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Randy Elrod
Intoxicated by experience, astonished by life, attentive to myself and others, hungry for mystery.
Intoxicated by experience, astonished by life, attentive to myself and others, hungry for mystery.

Randy's posts

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New location for my talk "Be Who You Are Not What You Do" filmed at scenic Burgess Falls Tennessee

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On Wholeness and Being (Letters from Kalien)

I felt like a piece of paper that had been torn into a thousand pieces and thrown into the wind. This sentence from my memoir "A Renaissance Redneck In A Mega-Church Pulpit" described my life in the year 2006. My therapist later called this phenomenon fragmentation—a psychological term that describes the separation or the division of something into pieces or fragments. It is the name of a psychological disturbance where thought and actions are split apart.

Sounds bad, huh? The psychology dictionary goes on to say: "In fragmentation a person will appear to be vague and show bizarre actions.” Yep, that would describe me perfectly for most of the past decade. Another article says, “A fragmented person experiences a detachment from reality, like ‘spacing out.’ Part of that person just isn’t ‘there in the moment.’”

This fragmentation is often the result of trauma. For me, the traumatic situation was the result of years of abuse or neglect of my self.

The question: So what is the opposite of fragmentation? My therapist describes it as cohesion. Others call it wholeness or congruence. When you enter the words, “cohesion psychology definition” in Google, most of the results deal with group cohesion.

I have come to understand that my self can be described as a three part being. A group if you will. A being comprised of a body, soul, and spirit. In my case, it wasn’t just that my soul was fragmented from my body (although years of religious dogma had certainly made sure of that), or that my spirit was fragmented from my soul, or my spirit from my body—all of my three parts were also fragmented.

I was in deep shit. Eleven years and I’m still recovering from the abuse and trauma inflicted upon me by the institutions of life: family, church, society, and education.

My wife Gina and I were talking during breakfast this morning and I asked her one of my endless questions. “What is the most important thing you’ve learned in the last seven years of adversity and suffering (self and other imposed) since your divorce?

After a few moments of reflection, she replied, “I’ve learned I need to take care of my self.”

I replied, “I would say exactly the same thing. These past eleven years of anguish, guilt, and shame have taught me that throughout the first forty years of my life, I cared for everyone but me.”

So that begs other questions: How does one take care of oneself? Isn’t that selfish? Aren’t we supposed to deny our self?

In this letter, I want to briefly consider the question: How does one take care of oneself? All three questions in the previous paragraph deserve deep thought and lively conversation.

In order to take care of oneself one must know oneself. You would think we could get this. After all, the two thousand-year-old Ancient Greek aphorism has made the rounds of most of the great thinkers of history.

Arguably, as I previously mentioned, we are a tripart being. From Merriam Webster Dictonary: The body is the organized physical substance of a person; the soul is the immaterial essence, animating principle, or actuating cause of an individual life, the spirit is an animating or vital principle held to give life to physical organisms or the immaterial intelligent or sentient part of a person.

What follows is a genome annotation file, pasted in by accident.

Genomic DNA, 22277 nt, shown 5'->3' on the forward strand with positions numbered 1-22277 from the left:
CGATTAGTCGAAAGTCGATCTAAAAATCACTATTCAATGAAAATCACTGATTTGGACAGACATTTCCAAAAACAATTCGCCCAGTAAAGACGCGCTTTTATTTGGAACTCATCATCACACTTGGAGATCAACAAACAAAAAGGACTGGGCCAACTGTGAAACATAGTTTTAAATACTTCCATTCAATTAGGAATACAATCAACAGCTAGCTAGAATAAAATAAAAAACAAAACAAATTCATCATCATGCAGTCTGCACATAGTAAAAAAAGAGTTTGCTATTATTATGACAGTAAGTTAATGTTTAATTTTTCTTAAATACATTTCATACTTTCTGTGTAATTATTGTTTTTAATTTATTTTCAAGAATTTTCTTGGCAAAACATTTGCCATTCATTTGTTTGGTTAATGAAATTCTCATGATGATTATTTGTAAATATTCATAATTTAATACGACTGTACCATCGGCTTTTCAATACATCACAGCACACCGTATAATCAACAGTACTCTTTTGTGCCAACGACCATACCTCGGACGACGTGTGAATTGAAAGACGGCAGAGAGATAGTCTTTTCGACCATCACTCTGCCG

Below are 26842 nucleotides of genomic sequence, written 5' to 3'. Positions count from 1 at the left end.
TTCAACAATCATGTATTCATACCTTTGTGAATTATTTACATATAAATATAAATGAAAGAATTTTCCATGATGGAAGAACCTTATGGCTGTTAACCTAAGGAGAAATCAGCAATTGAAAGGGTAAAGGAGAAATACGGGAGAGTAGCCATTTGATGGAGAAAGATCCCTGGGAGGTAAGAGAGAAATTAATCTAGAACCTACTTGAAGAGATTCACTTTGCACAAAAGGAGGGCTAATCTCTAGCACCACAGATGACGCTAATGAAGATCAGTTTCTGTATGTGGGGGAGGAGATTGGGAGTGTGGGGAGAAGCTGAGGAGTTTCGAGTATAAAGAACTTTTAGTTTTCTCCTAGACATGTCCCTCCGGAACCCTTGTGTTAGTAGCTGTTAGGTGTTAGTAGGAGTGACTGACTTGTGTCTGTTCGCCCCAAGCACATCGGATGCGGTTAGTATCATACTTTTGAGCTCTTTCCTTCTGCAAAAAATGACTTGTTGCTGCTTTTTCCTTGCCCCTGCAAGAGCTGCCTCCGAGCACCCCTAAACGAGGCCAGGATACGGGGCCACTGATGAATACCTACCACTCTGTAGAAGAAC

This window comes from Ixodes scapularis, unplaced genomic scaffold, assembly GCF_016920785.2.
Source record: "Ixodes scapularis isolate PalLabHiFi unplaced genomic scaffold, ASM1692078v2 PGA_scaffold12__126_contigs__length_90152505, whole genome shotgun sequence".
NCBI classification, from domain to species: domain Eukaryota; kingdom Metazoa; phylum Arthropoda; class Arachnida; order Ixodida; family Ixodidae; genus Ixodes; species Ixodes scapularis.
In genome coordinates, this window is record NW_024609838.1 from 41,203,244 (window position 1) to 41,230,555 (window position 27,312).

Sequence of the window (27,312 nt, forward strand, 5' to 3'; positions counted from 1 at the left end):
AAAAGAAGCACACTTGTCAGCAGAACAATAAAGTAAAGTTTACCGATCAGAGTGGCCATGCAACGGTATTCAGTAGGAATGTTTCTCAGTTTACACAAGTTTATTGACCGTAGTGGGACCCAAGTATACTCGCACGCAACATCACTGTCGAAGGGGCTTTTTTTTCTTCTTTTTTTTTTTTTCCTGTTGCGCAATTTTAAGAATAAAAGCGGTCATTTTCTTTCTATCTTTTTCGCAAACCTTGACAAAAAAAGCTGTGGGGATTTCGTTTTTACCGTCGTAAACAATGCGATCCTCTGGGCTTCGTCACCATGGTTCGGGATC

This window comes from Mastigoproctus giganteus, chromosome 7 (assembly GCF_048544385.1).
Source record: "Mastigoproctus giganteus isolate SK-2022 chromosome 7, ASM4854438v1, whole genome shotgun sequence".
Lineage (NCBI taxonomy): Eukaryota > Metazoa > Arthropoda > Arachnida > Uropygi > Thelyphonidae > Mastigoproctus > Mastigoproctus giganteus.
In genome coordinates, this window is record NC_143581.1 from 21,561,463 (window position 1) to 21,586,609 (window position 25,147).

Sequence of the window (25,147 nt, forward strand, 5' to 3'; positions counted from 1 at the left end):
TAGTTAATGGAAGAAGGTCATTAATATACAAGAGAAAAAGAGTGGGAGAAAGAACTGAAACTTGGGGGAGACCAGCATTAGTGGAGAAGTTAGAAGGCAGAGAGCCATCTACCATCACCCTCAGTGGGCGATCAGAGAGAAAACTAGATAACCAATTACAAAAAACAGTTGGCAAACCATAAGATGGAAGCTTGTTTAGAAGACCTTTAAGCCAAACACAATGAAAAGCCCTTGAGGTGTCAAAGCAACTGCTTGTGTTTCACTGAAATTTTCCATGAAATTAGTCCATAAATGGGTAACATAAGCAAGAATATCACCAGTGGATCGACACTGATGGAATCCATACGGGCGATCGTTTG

This is where it gets interesting. I would switch the definitions of soul and spirit. How about you?

Could the health of our being (the qualities that constitute our existence) mean getting to know our self, taking care of our self, thereby insuring our body, soul, and spirit are whole rather than fragmented? Now that’s a weighty question, huh?

Could this be the reason we exist? Jesus in the Hebrew Bible seems to suggest this ideal. In the book of Mark, in what he calls the second greatest commandment of all, he says, Love your neighbor as yourself. Here loving yourself seems to be the prerequisite for loving others.

How can we love and care for others unless we first love and care for our self?

So this brings us back around to wholeness.

What does wholeness mean to you for your body? To be physically sound and healthy?

What does wholeness mean to you for your soul? To be emotionally sound and healthy?

What does wholeness mean to you for your spirit? To be essentially sound and healthy?

Could it be this profoundly simple? That the purpose of life is to realize one’s own potential, to follow one’s own perception of the truth, and to become a whole person in one’s own right?

To be, or not to be, that is the question.

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New Post: Ten Things That Rocked My World In 2016:

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Ever Wondered What Exactly is Kalien Retreat?

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The re:Create Conference is an encouraging & refreshing place to gather with people celebrating who they really are.

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Join me LIVE tomorrow at 11—11:20am CST as I guest on @WorshipTT#WorshipTeamHangout  Discussing Topic:"Surviving Unhealthy Churches"

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Just finished a new original artpiece for #TheHawksNest inspired by Hemingway. #Kalien I utilized wood found and reclaimed from our 52 year old barn. 
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